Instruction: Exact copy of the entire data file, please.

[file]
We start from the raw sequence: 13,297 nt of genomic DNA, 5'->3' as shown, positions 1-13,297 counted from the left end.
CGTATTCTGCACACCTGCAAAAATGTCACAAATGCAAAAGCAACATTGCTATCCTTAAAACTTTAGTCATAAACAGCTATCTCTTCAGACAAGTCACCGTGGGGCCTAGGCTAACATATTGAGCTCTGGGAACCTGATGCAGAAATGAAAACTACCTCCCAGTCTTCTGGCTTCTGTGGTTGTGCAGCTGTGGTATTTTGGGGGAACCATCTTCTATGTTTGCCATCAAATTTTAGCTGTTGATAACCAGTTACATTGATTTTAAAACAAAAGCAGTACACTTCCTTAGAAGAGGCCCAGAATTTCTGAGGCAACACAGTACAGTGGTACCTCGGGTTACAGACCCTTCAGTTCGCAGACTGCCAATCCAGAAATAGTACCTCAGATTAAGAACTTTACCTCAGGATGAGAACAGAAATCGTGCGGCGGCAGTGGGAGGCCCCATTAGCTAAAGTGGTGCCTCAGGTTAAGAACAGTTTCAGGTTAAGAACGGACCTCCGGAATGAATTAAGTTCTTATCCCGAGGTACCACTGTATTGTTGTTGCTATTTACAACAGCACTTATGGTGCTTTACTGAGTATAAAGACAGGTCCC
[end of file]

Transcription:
We start from the raw sequence: 13,297 nt of genomic DNA, 5'->3' as shown, positions 1-13,297 counted from the left end.
CGTATTCTGCACACCTGCAAAAATGTCACAAATGCAAAAGCAACATTGCTATCCTTAAAACTTTAGTCATAAACAGCTATCTCTTCAGACAAGTCACCGTGGGGCCTAGGCTAACATATTGAGCTCTGGGAACCTGATGCAGAAATGAAAACTACCTCCCAGTCTTCTGGCTTCTGTGGTTGTGCAGCTGTGGTATTTTGGGGGAACCATCTTCTATGTTTGCCATCAAATTTTAGCTGTTGATAACCAGTTACATTGATTTTAAAACAAAAGCAGTACACTTCCTTAGAAGAGGCCCAGAATTTCTGAGGCAACACAGTACAGTGGTACCTCGGGTTACAGACCCTTCAGTTCGCAGACTGCCAATCCAGAAATAGTACCTCAGATTAAGAACTTTACCTCAGGATGAGAACAGAAATCGTGCGGCGGCAGTGGGAGGCCCCATTAGCTAAAGTGGTGCCTCAGGTTAAGAACAGTTTCAGGTTAAGAACGGACCTCCGGAATGAATTAAGTTCTTATCCCGAGGTACCACTGTATTGTTGTTGCTATTTACAACAGCACTTATGGTGCTTTACTGAGTATAAAGACAGGTCCC